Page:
Within a rational community, the right of emergency protest, of socially conspicuous dissent, may be equally as important as free speech and freedom of expression. An institution, and even its legal regulatory framework, needs to recognise the particular and special significance of protest, and to judge the boundaries of specific episodes with close attention. Threats of violence or vengeance-behaviour may be more than enough to outlaw protest incidents, not because they are protests but because they have been mounted with ancillary features which are rightly objectionable.

Protest is thus essentially political in its nature, a response to power often, as in this case, deployed against democratic entitlement to equal credit and argument-time. The programme of massive alteration to UK university structure advanced and fiercely pressed into effect by Willetts is completely authoritarian, and for inexplicable reasons our University authorities have lined up in endorsement of these governmental projects. The machine is driven by such drastic compulsions that only protest can make alternatives properly heard; reasonable counter-argument has been tried over and over, and has made no headway.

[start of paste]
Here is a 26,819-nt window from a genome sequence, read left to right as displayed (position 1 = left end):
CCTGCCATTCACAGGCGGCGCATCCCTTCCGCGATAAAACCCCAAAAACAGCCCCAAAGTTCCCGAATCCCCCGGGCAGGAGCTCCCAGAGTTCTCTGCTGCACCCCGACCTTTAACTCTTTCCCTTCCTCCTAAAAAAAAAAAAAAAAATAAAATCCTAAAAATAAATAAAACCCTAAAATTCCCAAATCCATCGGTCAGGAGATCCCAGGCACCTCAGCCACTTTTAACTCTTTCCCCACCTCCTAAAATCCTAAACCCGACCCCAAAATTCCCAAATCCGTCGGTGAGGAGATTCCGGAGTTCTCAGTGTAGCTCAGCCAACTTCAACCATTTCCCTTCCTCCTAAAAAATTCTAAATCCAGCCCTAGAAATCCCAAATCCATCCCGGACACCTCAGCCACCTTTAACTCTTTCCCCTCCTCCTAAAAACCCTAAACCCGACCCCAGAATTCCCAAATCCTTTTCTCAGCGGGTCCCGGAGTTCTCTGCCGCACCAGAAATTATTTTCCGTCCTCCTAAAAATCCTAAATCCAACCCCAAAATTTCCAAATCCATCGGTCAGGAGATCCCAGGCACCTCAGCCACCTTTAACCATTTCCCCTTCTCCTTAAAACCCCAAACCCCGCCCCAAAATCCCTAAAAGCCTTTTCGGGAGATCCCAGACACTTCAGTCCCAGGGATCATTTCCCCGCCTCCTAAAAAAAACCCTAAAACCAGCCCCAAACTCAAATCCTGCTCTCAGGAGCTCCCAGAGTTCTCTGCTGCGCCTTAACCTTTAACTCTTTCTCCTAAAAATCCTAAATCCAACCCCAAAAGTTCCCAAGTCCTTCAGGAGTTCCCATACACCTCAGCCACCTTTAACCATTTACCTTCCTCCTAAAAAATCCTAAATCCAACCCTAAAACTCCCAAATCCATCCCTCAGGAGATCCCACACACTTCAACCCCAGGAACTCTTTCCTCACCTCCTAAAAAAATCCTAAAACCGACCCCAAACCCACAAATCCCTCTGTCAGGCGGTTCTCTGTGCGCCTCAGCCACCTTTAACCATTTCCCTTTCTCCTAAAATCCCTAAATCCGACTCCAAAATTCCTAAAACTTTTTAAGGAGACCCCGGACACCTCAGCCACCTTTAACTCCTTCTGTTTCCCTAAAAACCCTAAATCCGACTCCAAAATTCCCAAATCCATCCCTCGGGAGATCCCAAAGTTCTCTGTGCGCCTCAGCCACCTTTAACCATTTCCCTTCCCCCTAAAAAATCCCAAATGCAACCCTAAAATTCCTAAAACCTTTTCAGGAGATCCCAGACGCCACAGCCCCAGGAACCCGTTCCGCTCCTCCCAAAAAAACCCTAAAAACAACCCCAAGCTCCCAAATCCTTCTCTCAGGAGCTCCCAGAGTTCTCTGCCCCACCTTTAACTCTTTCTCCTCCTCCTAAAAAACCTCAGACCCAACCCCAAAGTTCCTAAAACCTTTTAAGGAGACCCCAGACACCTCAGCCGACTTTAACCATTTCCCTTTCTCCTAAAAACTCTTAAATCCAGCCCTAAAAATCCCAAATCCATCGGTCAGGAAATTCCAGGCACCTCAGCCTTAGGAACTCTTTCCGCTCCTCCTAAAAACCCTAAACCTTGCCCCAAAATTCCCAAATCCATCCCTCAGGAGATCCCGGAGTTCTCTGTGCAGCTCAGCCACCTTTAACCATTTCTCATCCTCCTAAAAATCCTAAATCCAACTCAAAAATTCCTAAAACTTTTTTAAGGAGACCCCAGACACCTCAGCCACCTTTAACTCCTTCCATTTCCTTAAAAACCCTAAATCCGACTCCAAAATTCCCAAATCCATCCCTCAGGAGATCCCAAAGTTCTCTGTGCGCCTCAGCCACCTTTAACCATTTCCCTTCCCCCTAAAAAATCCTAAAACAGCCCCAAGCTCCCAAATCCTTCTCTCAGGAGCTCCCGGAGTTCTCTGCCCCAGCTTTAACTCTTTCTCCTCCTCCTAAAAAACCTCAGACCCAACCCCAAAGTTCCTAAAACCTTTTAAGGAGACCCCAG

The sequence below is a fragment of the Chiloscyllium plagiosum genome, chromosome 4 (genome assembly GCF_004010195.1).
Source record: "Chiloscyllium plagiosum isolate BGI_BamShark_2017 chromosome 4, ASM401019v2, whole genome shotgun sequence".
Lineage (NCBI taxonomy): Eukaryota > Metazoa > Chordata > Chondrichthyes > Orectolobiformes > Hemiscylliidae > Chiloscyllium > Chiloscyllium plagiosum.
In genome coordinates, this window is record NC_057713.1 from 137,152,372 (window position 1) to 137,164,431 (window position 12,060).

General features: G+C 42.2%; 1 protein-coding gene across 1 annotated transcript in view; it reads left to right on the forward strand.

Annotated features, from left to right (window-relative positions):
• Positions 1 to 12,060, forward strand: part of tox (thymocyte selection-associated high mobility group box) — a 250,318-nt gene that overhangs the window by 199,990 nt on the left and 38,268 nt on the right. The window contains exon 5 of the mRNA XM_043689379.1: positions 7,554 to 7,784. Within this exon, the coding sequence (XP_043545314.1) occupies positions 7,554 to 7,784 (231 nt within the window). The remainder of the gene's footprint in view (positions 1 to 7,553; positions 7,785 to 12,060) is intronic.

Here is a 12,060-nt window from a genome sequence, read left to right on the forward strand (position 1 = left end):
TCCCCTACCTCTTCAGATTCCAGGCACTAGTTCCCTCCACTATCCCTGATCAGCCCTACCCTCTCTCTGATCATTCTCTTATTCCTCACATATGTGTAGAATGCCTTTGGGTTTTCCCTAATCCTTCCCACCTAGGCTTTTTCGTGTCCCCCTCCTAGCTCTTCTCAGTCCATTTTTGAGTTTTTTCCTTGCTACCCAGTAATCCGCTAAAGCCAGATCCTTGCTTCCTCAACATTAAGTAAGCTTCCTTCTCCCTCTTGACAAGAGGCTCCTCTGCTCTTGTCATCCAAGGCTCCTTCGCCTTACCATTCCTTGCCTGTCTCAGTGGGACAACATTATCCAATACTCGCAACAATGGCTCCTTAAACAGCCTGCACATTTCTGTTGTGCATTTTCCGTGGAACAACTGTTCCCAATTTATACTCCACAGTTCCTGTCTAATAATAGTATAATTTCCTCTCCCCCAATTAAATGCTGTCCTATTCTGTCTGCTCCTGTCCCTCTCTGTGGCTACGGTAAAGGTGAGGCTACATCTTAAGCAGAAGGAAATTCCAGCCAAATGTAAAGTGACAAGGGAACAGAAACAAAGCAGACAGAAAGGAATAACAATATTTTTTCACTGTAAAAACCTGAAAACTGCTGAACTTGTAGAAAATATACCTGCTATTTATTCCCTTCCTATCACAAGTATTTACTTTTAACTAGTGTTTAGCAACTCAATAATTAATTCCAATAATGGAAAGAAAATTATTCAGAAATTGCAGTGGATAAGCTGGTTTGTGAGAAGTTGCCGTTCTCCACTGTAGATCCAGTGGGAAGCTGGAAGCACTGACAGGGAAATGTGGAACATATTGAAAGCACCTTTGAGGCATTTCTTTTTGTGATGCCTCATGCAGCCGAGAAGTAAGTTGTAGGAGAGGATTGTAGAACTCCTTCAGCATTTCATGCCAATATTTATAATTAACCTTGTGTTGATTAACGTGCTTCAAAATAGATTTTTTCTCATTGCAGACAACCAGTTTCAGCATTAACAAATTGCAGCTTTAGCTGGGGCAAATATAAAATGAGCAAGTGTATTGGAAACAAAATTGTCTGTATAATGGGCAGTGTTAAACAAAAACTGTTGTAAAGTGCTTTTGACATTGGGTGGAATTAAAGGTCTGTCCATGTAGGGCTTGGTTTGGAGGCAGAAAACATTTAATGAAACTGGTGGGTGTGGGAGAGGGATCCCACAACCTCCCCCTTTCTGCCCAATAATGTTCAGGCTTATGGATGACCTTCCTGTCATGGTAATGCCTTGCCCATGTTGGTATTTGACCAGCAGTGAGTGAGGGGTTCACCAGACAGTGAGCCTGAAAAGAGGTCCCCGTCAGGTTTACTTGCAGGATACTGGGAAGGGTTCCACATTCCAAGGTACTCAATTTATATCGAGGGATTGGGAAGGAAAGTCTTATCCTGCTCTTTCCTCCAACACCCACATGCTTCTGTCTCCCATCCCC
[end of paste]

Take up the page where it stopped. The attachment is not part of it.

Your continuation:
It’s not necessary to agree with the programme or propositions of a protest incident, in order to have grounds to defend the necessary right for dissentients to mount a public protest. There do need to be certain outer limits to what a protest may legitimately include (i.e. probably excluding material violence, et cetera), and a notion of proportionality in matching methods with targets. But to criminalise protesters is the sure sign of a repressive regime, confident in the control and intimidation that will confirm the upper levels of a hierarchy against alternative or grass-roots perspectives. The anti-Willetts protest was fairly spectacular (a necessary tactic) and was aimed at the government’s attempted destruction of intellectual communities, a crisis issue at the present time. No material violence of any kind was threatened or at any point took place.